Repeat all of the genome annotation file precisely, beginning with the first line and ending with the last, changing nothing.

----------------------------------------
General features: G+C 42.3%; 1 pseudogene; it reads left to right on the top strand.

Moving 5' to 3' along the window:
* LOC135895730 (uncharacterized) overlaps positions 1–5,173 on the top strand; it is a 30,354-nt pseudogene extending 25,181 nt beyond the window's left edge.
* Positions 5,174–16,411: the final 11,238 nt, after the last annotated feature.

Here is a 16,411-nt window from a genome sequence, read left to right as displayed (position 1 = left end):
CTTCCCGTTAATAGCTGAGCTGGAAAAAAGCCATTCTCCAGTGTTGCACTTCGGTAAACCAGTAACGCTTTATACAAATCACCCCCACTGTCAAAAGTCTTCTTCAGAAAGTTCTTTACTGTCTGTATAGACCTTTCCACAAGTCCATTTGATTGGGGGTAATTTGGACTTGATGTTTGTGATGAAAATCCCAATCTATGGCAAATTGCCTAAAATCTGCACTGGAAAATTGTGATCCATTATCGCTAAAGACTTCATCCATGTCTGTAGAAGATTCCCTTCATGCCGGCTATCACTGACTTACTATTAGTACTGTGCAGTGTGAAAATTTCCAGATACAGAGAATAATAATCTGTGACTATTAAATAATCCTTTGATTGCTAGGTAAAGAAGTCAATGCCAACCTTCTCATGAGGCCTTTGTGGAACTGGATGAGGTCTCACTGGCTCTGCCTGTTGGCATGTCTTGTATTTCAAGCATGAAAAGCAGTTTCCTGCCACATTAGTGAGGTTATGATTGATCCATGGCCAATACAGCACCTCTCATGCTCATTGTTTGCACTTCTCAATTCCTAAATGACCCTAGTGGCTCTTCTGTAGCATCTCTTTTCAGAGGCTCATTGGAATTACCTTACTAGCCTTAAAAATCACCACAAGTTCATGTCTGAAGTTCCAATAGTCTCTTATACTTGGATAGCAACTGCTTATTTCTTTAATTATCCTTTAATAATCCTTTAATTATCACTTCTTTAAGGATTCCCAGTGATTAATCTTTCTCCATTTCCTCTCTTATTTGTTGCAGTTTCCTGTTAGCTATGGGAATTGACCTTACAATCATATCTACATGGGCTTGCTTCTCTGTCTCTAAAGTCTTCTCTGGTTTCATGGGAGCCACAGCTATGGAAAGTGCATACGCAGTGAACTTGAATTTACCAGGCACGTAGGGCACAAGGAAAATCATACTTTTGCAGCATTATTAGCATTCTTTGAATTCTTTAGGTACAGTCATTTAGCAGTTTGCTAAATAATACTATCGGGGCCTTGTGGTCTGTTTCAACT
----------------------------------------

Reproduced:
General features: G+C 42.3%; 1 pseudogene; it reads left to right on the top strand.

Moving 5' to 3' along the window:
* LOC135895730 (uncharacterized) overlaps positions 1–5,173 on the top strand; it is a 30,354-nt pseudogene extending 25,181 nt beyond the window's left edge.
* Positions 5,174–16,411: the final 11,238 nt, after the last annotated feature.

Here is a 16,411-nt window from a genome sequence, read left to right as displayed (position 1 = left end):
CTTCCCGTTAATAGCTGAGCTGGAAAAAAGCCATTCTCCAGTGTTGCACTTCGGTAAACCAGTAACGCTTTATACAAATCACCCCCACTGTCAAAAGTCTTCTTCAGAAAGTTCTTTACTGTCTGTATAGACCTTTCCACAAGTCCATTTGATTGGGGGTAATTTGGACTTGATGTTTGTGATGAAAATCCCAATCTATGGCAAATTGCCTAAAATCTGCACTGGAAAATTGTGATCCATTATCGCTAAAGACTTCATCCATGTCTGTAGAAGATTCCCTTCATGCCGGCTATCACTGACTTACTATTAGTACTGTGCAGTGTGAAAATTTCCAGATACAGAGAATAATAATCTGTGACTATTAAATAATCCTTTGATTGCTAGGTAAAGAAGTCAATGCCAACCTTCTCATGAGGCCTTTGTGGAACTGGATGAGGTCTCACTGGCTCTGCCTGTTGGCATGTCTTGTATTTCAAGCATGAAAAGCAGTTTCCTGCCACATTAGTGAGGTTATGATTGATCCATGGCCAATACAGCACCTCTCATGCTCATTGTTTGCACTTCTCAATTCCTAAATGACCCTAGTGGCTCTTCTGTAGCATCTCTTTTCAGAGGCTCATTGGAATTACCTTACTAGCCTTAAAAATCACCACAAGTTCATGTCTGAAGTTCCAATAGTCTCTTATACTTGGATAGCAACTGCTTATTTCTTTAATTATCCTTTAATAATCCTTTAATTATCACTTCTTTAAGGATTCCCAGTGATTAATCTTTCTCCATTTCCTCTCTTATTTGTTGCAGTTTCCTGTTAGCTATGGGAATTGACCTTACAATCATATCTACATGGGCTTGCTTCTCTGTCTCTAAAGTCTTCTCTGGTTTCATGGGAGCCACAGCTATGGAAAGTGCATACGCAGTGAACTTGAATTTACCAGGCACGTAGGGCACAAGGAAAATCATACTTTTGCAGCATTATTAGCATTCTTTGAATTCTTTAGGTACAGTCATTTAGCAGTTTGCTAAATAATACTATCGGGGCCTTGTGGTCTGTTTCAACT